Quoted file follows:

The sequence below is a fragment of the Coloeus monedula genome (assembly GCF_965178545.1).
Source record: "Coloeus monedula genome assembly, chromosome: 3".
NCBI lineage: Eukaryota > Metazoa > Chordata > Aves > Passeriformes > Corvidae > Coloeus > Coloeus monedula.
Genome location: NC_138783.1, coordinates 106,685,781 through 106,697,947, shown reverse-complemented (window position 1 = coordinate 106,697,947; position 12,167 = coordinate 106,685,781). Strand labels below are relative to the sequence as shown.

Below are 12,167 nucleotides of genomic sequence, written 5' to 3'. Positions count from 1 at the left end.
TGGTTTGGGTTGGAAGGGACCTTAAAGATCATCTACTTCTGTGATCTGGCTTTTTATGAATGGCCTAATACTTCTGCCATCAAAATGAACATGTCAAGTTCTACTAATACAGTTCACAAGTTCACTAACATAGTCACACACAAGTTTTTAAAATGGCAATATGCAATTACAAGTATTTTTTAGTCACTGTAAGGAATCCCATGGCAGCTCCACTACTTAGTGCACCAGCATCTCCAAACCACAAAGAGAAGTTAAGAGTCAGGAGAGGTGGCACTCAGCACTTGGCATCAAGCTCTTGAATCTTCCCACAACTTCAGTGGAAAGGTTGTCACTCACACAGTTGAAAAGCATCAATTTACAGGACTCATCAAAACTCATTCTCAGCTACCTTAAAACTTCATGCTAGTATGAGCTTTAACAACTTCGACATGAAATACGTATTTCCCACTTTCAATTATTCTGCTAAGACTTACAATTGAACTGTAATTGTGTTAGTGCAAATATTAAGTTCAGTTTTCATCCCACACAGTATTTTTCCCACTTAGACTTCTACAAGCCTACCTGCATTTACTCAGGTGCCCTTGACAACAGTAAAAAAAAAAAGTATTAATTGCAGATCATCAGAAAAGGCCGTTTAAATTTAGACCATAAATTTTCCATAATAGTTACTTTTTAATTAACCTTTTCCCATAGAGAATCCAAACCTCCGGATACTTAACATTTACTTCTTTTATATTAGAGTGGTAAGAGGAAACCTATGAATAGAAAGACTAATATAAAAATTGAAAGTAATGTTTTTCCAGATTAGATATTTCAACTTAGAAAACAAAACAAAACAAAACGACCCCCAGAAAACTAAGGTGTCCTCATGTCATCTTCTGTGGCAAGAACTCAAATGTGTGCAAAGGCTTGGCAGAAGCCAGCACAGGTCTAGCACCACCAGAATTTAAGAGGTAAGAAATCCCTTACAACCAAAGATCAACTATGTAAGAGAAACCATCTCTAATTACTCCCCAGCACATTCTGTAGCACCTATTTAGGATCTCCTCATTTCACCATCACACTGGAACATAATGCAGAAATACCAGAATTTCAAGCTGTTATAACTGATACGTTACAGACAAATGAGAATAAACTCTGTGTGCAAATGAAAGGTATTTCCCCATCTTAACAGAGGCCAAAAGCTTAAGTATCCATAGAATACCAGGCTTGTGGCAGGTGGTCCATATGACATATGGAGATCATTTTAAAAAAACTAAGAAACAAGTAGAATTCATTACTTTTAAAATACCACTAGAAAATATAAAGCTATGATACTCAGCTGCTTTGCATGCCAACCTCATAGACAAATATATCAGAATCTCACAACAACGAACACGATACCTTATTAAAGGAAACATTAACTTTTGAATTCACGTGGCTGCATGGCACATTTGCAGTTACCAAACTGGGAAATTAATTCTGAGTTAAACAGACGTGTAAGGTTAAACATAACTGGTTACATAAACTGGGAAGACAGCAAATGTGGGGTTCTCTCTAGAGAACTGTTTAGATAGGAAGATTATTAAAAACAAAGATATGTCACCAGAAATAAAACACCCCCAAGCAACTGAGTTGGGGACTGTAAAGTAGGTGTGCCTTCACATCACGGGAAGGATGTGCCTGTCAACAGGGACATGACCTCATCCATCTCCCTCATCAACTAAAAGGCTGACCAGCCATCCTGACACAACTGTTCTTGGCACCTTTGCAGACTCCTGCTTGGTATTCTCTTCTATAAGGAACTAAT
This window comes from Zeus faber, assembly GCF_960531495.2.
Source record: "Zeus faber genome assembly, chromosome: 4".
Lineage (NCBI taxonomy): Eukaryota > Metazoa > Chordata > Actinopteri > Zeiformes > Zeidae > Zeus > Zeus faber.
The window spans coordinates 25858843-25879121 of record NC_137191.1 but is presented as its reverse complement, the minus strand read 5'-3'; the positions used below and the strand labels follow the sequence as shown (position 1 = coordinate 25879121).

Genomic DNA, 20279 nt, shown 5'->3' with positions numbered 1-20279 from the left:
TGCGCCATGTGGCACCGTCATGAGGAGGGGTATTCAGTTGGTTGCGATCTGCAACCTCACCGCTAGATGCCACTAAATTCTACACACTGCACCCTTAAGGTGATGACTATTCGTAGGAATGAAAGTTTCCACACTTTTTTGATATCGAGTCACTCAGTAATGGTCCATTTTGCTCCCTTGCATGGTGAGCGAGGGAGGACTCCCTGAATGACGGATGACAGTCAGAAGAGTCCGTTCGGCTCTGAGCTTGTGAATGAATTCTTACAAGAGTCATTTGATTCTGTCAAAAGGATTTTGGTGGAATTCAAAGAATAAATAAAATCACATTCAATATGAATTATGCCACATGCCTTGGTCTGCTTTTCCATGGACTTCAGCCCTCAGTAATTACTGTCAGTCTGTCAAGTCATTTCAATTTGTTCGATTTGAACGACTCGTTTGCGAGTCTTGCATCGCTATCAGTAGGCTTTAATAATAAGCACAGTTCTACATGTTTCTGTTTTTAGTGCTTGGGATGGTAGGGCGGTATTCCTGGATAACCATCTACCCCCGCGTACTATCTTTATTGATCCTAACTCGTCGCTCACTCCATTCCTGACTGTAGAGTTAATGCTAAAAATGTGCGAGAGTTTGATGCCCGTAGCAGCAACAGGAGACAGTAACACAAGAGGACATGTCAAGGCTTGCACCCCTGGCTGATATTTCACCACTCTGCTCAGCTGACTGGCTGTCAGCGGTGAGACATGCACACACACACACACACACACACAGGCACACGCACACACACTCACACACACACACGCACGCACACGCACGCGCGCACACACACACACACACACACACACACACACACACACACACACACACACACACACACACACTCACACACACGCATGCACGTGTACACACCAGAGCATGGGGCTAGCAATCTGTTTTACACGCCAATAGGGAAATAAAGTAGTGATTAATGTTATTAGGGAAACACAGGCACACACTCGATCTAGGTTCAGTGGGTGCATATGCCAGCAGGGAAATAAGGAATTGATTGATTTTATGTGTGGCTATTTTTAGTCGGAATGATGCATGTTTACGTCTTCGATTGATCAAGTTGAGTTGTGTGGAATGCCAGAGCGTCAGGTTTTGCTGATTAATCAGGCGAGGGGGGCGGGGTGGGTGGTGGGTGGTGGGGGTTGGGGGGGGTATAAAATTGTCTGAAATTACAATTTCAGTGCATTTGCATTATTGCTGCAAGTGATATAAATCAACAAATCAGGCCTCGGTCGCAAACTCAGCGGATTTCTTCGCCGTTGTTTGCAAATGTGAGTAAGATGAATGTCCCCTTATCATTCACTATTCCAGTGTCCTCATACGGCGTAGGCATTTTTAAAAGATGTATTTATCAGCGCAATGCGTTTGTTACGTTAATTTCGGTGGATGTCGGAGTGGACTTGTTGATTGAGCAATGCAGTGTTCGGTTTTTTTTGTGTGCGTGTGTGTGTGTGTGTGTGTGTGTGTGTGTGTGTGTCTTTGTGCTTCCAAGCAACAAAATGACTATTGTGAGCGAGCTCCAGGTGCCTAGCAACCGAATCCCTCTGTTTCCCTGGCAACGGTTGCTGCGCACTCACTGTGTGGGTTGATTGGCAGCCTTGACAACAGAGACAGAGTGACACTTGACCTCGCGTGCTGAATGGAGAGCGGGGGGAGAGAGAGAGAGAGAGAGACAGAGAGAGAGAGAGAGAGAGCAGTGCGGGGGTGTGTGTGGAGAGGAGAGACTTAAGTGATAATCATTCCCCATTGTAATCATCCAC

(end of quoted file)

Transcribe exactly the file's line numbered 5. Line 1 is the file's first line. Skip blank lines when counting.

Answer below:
Below are 12,167 nucleotides of genomic sequence, written 5' to 3'. Positions count from 1 at the left end.